Through the Eyes of the Eagles

Six miles is the closest Wadasé Zhabwé has been to the aviary since February 9, 2016. While we would love have her stop by and visit, we know from her telemetry that she continues to do well on her own. Recording flights nearly a mile high and speeds in excess of 50 mph, her telemetry data still proves to be as invaluable today as it is reassuring. 

Looking at the telemetry data as a whole since her release you can see she has stayed in the central portion of the state. Although she has ventured further to the north and south in that third portion than to the east or west, she has never left the state. She continues to move along the North Canadian River in an area north of Highway 62. Her average distance from the aviary since we last saw her is less than 17 miles. We are hopeful her telemetry will remain on for an extended time after learning of another bald eagle that was released as a juvenile and has been wearing the same telemetry for nearly eight years. For more information about Wadasé or the other eagles at the aviary, check in frequently with our blog and the Citizen Potawatomi Nation's Cultural Heritage Center Facebook page.

The CPN Eagle Aviary has one special new resident, but before introducing you to him, we’d like to tell you the whole story. This has been such an incredible journey to watch. To start, we will introduce you to Kyla.

The eagles at the aviary each have their own unique story about how they ended up with us and Kyla is no different. She has come full circle while she has been here.

Kyla, a female bald eagle, came to the aviary from Kyla, Montana, after spending most of the first two years of her life improperly housed. Two months after we opened the aviary doors in 2012, we got a call from U.S. Fish and Wildlife Services in Region 6 after law enforcement confiscated several eagles. We transported four eagles - two to another aviary and Kyla and Gracie to ours.

Wadase update: June 2016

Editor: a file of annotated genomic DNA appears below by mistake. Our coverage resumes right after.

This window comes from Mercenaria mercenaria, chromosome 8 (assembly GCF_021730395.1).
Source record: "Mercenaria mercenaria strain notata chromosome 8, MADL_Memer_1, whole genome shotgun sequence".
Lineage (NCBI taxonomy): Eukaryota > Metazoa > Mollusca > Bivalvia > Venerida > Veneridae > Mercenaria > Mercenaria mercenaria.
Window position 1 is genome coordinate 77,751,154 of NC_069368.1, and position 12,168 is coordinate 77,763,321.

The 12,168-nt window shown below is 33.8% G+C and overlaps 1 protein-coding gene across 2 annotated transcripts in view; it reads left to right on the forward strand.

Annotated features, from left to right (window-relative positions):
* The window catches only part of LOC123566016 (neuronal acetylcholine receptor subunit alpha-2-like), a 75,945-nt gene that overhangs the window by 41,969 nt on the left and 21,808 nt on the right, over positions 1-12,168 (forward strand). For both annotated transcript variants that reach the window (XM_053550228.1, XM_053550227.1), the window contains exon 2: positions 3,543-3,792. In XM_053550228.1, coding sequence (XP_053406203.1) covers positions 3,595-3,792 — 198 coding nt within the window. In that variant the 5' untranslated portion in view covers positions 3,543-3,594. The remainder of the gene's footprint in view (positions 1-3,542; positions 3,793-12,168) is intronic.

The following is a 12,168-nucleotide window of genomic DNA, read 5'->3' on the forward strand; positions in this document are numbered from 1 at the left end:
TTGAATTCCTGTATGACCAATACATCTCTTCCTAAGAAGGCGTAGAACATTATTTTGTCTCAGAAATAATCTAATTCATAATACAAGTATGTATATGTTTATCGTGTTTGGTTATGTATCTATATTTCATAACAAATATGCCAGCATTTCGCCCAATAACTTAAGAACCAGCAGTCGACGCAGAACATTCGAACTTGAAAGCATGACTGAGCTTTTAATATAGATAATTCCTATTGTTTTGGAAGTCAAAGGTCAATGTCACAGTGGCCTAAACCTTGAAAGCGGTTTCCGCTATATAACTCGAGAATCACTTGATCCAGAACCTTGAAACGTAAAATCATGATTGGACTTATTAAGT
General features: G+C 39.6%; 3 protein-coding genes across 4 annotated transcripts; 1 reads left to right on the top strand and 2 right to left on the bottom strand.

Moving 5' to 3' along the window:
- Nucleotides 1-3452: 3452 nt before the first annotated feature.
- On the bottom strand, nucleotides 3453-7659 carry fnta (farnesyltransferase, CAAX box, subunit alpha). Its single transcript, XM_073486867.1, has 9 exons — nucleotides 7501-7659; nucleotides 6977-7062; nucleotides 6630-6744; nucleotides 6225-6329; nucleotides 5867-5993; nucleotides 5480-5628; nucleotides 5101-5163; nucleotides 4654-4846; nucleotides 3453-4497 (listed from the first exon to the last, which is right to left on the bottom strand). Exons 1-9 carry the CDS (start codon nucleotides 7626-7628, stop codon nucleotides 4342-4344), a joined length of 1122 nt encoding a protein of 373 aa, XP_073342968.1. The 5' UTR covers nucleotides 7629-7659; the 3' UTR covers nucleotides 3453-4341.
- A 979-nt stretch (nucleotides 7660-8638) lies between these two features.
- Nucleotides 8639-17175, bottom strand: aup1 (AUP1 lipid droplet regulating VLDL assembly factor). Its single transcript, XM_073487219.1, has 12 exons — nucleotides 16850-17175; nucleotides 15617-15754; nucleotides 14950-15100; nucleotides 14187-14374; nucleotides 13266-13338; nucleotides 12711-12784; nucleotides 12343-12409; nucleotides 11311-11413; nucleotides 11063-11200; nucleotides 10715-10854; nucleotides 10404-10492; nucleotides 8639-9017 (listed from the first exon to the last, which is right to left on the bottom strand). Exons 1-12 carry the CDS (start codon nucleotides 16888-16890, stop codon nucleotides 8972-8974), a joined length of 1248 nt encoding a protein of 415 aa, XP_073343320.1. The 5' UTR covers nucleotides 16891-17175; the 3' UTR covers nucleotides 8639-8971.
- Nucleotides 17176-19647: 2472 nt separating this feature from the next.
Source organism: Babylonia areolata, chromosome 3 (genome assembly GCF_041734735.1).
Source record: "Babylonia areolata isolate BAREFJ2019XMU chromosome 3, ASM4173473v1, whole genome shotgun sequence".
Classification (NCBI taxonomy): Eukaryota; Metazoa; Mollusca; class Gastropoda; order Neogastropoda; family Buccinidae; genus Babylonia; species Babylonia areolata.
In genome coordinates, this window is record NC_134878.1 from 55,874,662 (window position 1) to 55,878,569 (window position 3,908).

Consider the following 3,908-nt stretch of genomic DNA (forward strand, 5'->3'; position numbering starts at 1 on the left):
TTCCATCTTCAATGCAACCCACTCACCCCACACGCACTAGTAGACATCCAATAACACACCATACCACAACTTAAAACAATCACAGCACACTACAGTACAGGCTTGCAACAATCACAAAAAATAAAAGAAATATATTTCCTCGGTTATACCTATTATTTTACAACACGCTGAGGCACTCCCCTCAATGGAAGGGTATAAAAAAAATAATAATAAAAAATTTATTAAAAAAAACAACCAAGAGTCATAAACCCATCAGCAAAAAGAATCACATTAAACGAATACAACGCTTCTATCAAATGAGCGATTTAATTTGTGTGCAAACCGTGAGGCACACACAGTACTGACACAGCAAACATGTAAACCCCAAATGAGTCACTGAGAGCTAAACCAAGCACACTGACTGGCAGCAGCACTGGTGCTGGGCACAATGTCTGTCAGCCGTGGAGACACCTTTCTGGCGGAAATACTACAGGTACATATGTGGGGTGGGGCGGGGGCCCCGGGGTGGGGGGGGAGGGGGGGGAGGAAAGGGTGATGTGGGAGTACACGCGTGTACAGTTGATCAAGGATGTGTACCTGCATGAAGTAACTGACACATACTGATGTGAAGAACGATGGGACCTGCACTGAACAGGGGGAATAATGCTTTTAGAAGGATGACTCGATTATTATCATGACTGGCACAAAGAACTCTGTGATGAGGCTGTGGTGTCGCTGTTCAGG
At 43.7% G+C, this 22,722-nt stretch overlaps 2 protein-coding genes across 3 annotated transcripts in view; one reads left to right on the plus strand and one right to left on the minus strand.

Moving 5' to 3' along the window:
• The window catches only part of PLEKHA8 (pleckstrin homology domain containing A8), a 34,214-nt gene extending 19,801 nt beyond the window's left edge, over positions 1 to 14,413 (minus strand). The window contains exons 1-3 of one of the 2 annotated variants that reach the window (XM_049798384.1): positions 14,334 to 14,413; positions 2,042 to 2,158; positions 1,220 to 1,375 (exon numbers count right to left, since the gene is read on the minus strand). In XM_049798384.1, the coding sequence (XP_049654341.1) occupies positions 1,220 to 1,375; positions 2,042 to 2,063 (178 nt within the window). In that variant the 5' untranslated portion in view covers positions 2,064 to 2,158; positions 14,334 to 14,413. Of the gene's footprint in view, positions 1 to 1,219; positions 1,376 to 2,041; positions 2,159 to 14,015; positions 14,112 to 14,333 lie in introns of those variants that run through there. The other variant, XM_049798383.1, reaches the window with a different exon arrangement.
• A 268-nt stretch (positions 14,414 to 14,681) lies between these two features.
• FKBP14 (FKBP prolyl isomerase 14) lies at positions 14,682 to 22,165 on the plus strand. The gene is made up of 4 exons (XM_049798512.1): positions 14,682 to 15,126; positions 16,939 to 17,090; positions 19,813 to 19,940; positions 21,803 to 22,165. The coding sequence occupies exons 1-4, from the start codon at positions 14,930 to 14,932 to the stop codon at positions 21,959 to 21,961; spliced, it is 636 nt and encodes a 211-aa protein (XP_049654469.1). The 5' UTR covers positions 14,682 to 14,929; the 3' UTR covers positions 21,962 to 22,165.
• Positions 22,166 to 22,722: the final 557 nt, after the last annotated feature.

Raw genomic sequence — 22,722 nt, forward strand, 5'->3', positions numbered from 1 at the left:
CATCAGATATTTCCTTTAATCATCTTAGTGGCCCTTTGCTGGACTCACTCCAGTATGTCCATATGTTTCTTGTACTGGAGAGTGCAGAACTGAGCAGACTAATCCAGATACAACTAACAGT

Wadase update: June 2016

Spring in Oklahoma can certainly live up to the old saying that it comes in like a lion. However, we were fortunate that most major storms seemed to pass by the aviary or dissipate before they ever arrived. This spring rain, unlike last year’s record-breaking rainfall, was just barely above average and was spread out enough so that we did not flood here. Last spring we missed out on seeing so much of the beauty that is spring, but not this year. This has been a productive season for the wildlife that surrounds the aviary. 

Hummingbirds usually begin to arrive at the CPN Eagle Aviary the first week of April. We mainly see ruby-throated hummingbirds, although during migration seasons we have been fortunate to have black-chinned and rufous hummingbirds stop by our feeders as well.

This year, we saw our first ruby-throated hummingbird on March 30.  We had a mild winter and that may have contributed to their early arrival. We usually put out partially filled feeders the last week in March, especially if the weather has been nice, and make sure to change out the nectar every three or four days so they can enjoy fresh food when they return.

Most ruby-throated hummingbirds spend the winter in Central America by flying all the way across the Gulf of Mexico. Although, some northern birds stay in North America along the Gulf Coast, parts of the southern Atlantic coast and at the tip of Florida. After such a strenuous trip, the feeders are surely a welcomed sight, especially during the first of spring when flowers are just beginning to bloom.

On May 10, we welcomed several new creatures to our family at the aviary.

Thanks to a grant from the National Fish and Wildlife Foundation and the partnership between seven Oklahoma tribes, 100 painted lady butterflies were released and caterpillars were given away to participants in order to encourage habitat restoration for monarchs in Oklahoma.